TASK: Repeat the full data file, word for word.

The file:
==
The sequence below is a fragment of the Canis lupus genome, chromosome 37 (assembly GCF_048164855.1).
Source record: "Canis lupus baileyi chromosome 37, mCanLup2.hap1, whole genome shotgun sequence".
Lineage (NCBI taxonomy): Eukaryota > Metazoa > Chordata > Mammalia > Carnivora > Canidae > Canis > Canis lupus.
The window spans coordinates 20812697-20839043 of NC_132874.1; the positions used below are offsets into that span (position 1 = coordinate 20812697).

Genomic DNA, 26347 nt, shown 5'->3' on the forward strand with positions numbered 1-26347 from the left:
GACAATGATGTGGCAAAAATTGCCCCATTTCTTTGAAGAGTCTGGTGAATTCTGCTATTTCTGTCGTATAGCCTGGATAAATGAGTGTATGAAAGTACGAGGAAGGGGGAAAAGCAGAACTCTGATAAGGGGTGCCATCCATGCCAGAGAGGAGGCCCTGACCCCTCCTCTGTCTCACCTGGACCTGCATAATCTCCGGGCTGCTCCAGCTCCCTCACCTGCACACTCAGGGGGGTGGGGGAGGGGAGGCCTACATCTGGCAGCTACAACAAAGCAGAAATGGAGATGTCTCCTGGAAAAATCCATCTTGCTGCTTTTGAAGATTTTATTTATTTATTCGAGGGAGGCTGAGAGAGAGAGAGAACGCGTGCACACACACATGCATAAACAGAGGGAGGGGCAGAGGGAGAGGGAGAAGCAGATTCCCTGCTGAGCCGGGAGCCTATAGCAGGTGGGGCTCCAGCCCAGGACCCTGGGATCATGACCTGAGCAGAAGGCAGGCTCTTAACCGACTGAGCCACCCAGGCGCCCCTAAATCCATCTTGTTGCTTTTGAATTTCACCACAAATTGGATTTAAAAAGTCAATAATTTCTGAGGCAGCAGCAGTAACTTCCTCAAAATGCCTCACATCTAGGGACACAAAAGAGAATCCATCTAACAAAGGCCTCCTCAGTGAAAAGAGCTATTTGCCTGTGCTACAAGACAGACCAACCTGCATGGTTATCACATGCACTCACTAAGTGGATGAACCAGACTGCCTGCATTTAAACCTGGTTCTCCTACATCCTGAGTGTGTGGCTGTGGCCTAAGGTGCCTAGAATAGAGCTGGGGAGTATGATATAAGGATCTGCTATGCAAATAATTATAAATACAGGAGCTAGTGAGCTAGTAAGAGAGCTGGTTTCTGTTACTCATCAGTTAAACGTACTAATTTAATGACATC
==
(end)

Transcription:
The sequence below is a fragment of the Canis lupus genome, chromosome 37 (assembly GCF_048164855.1).
Source record: "Canis lupus baileyi chromosome 37, mCanLup2.hap1, whole genome shotgun sequence".
Lineage (NCBI taxonomy): Eukaryota > Metazoa > Chordata > Mammalia > Carnivora > Canidae > Canis > Canis lupus.
The window spans coordinates 20812697-20839043 of NC_132874.1; the positions used below are offsets into that span (position 1 = coordinate 20812697).

Genomic DNA, 26347 nt, shown 5'->3' on the forward strand with positions numbered 1-26347 from the left:
GACAATGATGTGGCAAAAATTGCCCCATTTCTTTGAAGAGTCTGGTGAATTCTGCTATTTCTGTCGTATAGCCTGGATAAATGAGTGTATGAAAGTACGAGGAAGGGGGAAAAGCAGAACTCTGATAAGGGGTGCCATCCATGCCAGAGAGGAGGCCCTGACCCCTCCTCTGTCTCACCTGGACCTGCATAATCTCCGGGCTGCTCCAGCTCCCTCACCTGCACACTCAGGGGGGTGGGGGAGGGGAGGCCTACATCTGGCAGCTACAACAAAGCAGAAATGGAGATGTCTCCTGGAAAAATCCATCTTGCTGCTTTTGAAGATTTTATTTATTTATTCGAGGGAGGCTGAGAGAGAGAGAGAACGCGTGCACACACACATGCATAAACAGAGGGAGGGGCAGAGGGAGAGGGAGAAGCAGATTCCCTGCTGAGCCGGGAGCCTATAGCAGGTGGGGCTCCAGCCCAGGACCCTGGGATCATGACCTGAGCAGAAGGCAGGCTCTTAACCGACTGAGCCACCCAGGCGCCCCTAAATCCATCTTGTTGCTTTTGAATTTCACCACAAATTGGATTTAAAAAGTCAATAATTTCTGAGGCAGCAGCAGTAACTTCCTCAAAATGCCTCACATCTAGGGACACAAAAGAGAATCCATCTAACAAAGGCCTCCTCAGTGAAAAGAGCTATTTGCCTGTGCTACAAGACAGACCAACCTGCATGGTTATCACATGCACTCACTAAGTGGATGAACCAGACTGCCTGCATTTAAACCTGGTTCTCCTACATCCTGAGTGTGTGGCTGTGGCCTAAGGTGCCTAGAATAGAGCTGGGGAGTATGATATAAGGATCTGCTATGCAAATAATTATAAATACAGGAGCTAGTGAGCTAGTAAGAGAGCTGGTTTCTGTTACTCATCAGTTAAACGTACTAATTTAATGACATC